Venice 2017 Review: UNDER THE TREE, Reason Eclipsed in Dark Icelandic Social Satire

Director Hafsteinn Gunnar Sigurdsson's third feature juggles two storylines.

Contributor; Slovakia (@martykudlac)
Sign-In to Vote
Venice 2017 Review: UNDER THE TREE, Reason Eclipsed in Dark Icelandic Social Satire

On the heels of Winter Brothers, a dramedy about alienation, brotherhood and “being loved and fucked” (read the review), comes yet another Icelandic dramedy, Under the Tree.

Compared to the artist Hlynur Pálmason behind Winter Brothers, Hafsteinn Gunnar Sigurdsson has already made two feature-length films whilst his debut, Either Way, scored a second-life when David Gordon Green tried his hand at it, eventually turning it into Prince Avalanche (read the review). Sigurdsson´s recurring theme of people in crisis transposes unto his third oeuvre, although he opted for a bigger ensemble this time.

The writer-director juggles two storylines. He opens Under the Tree rather swiftly in a brisk sequence of a couple in a bed, porn being watched, an offended wife and a man being kicked out of the apartment. Atli, the culprit, who preferred to revisit saucy exploits with a former partner on archived footage instead of the real deal with his wife, heads for a temporary shelter home where his elderly parents live. A homecoming party does not await him there, since his parents start feuding with their neighbors, the apple of discord being a tree in their garden.

The tension around the tree soon escalates. Verbal implications and slandering grow into mindgames and mindgames into passive-aggressive guerilla combat before things take the dark turn. Sigurdsson dabbles in front-row seats, observing character dynamics and dysfunctional relationships, as he did in his previous outings. However, the front-and-center subject is not the petty bickering. The tree becomes just a pretense in an outpouring of suppressed frustrations of a group of people in a life crisis; they just happen to live next to each other.

Atli's mother, Inga, is a neurotic wreck and the driving force in the feud, not hesitating to up the ante in extremis, creatively and sickly. Her state of disarray is the product of family tragedy, the disappearance of her other son, believed by many to be a suicide.

Adding insult to the injury, and providing a trigger for her emotional corrosion and psychological volatility, remains the fact the her son cannot be declared dead until his body is found. The loss of a child on one side of the fence and futile attempts to conceive one on the other, fuel the scorching fire in a seemingly trivial quarrel, leaving nobody unharmed.

Embracing the cliché of neighbors' impotency to reach an agreement over banality, Sigurdsson paints a collective portrait of neurosis framed as a social satire. The writer-director positions the film in the special spot, marrying deadpan and leveled Icelandic comedy to psychological drama addressing an intimate subject, usually considered a social taboo.

Atli is not an outcast but a man-child, a pitiful character more naïve than cunning and, equally in the eyes of his wife, a victim of a mismatched relationship, preserved only for the sake of their small daughter. His mother is not necessarily evil, despite her witchy appearance, but the tragedy unseals a wrath stemming from a mother's grief, uncovering Inga's sociopathic side.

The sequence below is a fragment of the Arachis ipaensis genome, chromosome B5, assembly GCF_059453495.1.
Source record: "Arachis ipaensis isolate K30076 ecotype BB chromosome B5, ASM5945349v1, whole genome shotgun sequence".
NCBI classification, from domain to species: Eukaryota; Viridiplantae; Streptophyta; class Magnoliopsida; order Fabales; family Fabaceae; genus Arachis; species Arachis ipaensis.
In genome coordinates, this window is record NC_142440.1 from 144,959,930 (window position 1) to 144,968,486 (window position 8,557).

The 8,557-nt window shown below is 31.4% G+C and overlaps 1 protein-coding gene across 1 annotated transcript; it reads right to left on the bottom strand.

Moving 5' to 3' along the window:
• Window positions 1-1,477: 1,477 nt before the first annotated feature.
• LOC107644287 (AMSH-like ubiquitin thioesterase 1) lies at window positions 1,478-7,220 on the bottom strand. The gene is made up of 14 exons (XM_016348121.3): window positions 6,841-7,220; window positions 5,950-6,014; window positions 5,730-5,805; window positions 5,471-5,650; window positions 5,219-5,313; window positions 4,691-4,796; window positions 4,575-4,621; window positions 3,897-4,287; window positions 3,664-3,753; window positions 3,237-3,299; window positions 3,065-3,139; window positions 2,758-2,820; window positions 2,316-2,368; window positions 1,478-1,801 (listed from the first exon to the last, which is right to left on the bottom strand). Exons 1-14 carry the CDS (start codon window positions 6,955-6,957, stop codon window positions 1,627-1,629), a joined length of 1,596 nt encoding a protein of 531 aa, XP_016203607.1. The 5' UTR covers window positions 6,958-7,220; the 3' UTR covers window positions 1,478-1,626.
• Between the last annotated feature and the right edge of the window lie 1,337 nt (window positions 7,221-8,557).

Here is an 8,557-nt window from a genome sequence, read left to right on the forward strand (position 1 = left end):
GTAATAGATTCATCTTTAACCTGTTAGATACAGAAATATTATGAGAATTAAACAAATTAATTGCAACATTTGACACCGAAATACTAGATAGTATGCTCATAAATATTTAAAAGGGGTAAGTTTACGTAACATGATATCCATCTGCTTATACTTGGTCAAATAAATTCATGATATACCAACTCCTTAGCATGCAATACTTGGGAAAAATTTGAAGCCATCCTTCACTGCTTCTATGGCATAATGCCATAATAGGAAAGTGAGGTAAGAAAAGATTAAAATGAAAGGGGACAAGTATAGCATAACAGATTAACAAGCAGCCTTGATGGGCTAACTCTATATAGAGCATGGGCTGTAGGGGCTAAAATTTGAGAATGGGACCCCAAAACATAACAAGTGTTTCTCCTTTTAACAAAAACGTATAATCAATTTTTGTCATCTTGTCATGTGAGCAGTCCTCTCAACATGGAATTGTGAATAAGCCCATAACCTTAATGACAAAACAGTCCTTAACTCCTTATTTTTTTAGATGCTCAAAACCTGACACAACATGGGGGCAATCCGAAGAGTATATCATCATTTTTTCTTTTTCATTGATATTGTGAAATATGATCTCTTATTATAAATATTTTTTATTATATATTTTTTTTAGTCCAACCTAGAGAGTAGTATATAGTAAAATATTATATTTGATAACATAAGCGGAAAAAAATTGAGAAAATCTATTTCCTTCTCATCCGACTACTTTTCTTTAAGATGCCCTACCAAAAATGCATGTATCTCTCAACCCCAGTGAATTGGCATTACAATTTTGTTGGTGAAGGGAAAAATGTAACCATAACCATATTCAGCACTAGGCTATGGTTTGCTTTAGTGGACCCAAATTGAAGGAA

The patriarch of the family, Baldvin, remains the sanest person and the most sympathetic, thanks to Sigurður Sigurjónsson's priceless expressions, combining disbelief and perplexity, until he happens to be the Chekhov's gun in the final showdown.

Polish-born, Los Angeles-based cinematographer Monika Lenczewska recently pulsatingly lensed Sofia Exarchou´s Park (read the review) in immediate proxy to the characters and their flesh, the politics of bodies. Here, the cinematographer keeps her distance, giving preference to static shots to focus on the dynamics and confrontations, as well as the yawning rifts, between the characters. In addition to giving more than a Scandi-tinge to the picture, she drapes the image in a light blue hue, as blue as the story's content.

Sigurdsson makes a social cabaret  and lo-fi caricature out of the neighborhood feud, revamping the concept of man as a noble savage in a petit-bourgeois suburb milieu. Notwhistanding the mounting tension and psychological violence, the writer-director does not drown the story in the mud of desperation, maintaining a spark of humanism that not all is lost and hopeless, even if a tragedy looms on the doorstep.

Sigurdsson utilizes Atli's storyline as a counterbalance to the headlong conflict of his parents with their neighbors in the plot's structure to partially break the downfall. Under the Tree aptly embodies the present times, when the state of civilization coagulates more into homo homini lupus-type of society, when diverse forms of extremism cast thick shadows over reason.

Undir trnu

Director(s)
  • Hafsteinn Gunnar Sigurðsson
Writer(s)
  • Huldar Breiðfjörð (story and screenplay)
  • Hafsteinn Gunnar Sigurðsson (screenplay)
Cast
  • Steinþór Hróar Steinþórsson
  • Edda Björgvinsdóttir
  • Sigurður Sigurjónsson
  • Þorsteinn Bachmann
Sign-In to Vote
Screen Anarchy logo
Do you feel this content is inappropriate or infringes upon your rights? Click here to report it, or see our DMCA policy.
Hafsteinn Gunnar SigurdssonIcelandVenice 2017Hafsteinn Gunnar SigurðssonHuldar BreiðfjörðSteinþór Hróar SteinþórssonEdda BjörgvinsdóttirSigurður SigurjónssonÞorsteinn BachmannDrama